The promise of a big pay day – $2.5 million and a new Mercedes Benz – proved too rich to resist.
It also proved costly for the 71-year old Western New York man who lost $130,000 trying to collect his winnings.
Corey Buddle, 25, a resident of Brooklyn and a native of Jamaica, admitted Monday to orchestrating a lottery fraud that targeted senior citizens here and across the country and falsely promised millions of dollars in prizes.
"This was a boiler room based in Jamaica that preyed on elderly victims," said Assistant U.S. Attorney Scott S. Allen.
Buddle, as part of his plea agreement, admitted cheating four victims out of a total of $420,099 by enticing them with a promise of millions of dollars in sweepstakes winnings.
Allen said Buddle and others involved in the conspiracy enticed their victims with fraudulent notices informing them of their prizes and directing them to "pre-pay" taxes and other fees in order to collect them.
One victim from Missouri sent Buddle $200,650 in cash, while the victim from Western New York sent him $130,000 in order to collect his cash prize and new luxury car.
"All four victims would testify that they received no money in return," Allen told the court Monday.
Buddle pleaded guilty to conspiracy to commit mail and wire fraud and will face a recommended sentence of up to 63 months in prison when he is sentenced by U.S. District Judge Richard J. Arcara. He also will have to pay restitution to the victims and may face deportation back to Jamaica.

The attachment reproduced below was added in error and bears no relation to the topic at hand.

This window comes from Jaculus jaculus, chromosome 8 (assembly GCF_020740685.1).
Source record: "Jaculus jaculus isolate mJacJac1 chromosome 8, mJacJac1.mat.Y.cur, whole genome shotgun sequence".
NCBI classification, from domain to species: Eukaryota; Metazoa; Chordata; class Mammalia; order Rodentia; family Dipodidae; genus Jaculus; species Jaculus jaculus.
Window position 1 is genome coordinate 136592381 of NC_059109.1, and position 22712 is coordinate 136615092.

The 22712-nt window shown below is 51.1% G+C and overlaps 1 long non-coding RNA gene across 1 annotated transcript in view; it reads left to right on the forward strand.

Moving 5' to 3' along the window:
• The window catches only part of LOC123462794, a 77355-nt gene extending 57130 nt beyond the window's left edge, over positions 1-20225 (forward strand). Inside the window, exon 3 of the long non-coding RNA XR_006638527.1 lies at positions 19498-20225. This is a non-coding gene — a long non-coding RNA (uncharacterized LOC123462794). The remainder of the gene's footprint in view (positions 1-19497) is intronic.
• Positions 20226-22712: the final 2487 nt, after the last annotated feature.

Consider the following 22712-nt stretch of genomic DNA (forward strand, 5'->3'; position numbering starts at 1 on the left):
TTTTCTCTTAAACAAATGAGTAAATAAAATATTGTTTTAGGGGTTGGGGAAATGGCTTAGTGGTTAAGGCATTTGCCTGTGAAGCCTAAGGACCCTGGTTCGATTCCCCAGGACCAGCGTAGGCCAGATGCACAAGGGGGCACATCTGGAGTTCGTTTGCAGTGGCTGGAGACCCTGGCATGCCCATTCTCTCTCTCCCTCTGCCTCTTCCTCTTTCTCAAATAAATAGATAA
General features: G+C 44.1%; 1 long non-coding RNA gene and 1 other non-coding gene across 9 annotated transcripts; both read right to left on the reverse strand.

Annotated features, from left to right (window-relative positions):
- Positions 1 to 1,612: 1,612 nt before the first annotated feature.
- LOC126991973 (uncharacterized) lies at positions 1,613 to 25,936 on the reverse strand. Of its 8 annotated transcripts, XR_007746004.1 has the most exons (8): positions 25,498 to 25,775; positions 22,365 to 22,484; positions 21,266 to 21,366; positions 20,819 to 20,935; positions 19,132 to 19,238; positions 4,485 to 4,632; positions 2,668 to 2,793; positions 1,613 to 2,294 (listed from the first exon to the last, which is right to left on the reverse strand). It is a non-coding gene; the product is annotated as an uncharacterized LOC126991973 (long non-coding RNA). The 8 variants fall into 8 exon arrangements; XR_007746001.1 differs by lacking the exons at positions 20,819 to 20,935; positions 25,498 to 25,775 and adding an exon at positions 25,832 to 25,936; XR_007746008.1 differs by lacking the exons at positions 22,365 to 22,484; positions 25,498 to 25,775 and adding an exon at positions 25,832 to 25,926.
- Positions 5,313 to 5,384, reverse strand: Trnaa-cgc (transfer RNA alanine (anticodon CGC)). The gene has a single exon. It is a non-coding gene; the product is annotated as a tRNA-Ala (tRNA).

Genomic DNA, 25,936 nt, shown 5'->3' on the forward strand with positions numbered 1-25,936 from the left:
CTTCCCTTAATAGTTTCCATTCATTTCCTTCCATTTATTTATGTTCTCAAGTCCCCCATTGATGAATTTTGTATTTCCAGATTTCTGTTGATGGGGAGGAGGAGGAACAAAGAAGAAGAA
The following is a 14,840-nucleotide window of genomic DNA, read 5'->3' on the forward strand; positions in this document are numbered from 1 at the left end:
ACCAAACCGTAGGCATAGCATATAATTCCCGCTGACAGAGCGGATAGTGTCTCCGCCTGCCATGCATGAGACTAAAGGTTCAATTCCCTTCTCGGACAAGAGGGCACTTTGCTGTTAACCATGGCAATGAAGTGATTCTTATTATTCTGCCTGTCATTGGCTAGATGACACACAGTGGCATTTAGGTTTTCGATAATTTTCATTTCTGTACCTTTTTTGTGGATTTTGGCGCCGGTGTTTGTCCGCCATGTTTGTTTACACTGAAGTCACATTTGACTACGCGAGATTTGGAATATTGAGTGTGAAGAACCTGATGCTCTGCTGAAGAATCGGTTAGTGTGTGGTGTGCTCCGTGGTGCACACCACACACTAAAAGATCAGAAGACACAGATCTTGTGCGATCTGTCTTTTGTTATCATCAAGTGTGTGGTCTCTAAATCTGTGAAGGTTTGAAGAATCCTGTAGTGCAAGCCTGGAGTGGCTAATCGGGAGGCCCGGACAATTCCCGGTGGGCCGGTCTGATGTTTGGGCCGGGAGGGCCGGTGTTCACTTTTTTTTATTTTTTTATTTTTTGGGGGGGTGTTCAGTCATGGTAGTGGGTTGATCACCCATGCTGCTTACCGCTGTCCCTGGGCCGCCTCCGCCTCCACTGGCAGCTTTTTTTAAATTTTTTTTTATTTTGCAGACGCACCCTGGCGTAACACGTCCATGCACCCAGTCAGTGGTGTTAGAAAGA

Buddle is not the only family member facing prison time in connection with the case.
Horace Buddle, his father, a resident of Jamaica, also pleaded guilty to conspiracy to commit mail and wire fraud and admitted helping his son carry out the scam.
Like many fraud cases, the Buddle prosecution is a reminder of the dangers facing consumers who fall victim to lottery frauds and send money to people they don't know.
To avoid being cheated, law enforcement agencies recommend consumers avoid unfamiliar companies and advise them to always ask for written material about the offer or prize.
Investigators also suggest consumers check out the company or charity with the Better Business Bureau, State Attorney General's office or another consumer protection agency.
And finally, if someone asks you to send money, stop and ask yourself, "What assurance do I have that my money is going for a legitimate purpose."
Buddle's conviction was the result of an investigation by the U.S. Postal Inspection Service and Immigration and Customs Enforcement, Homeland Security Investigations.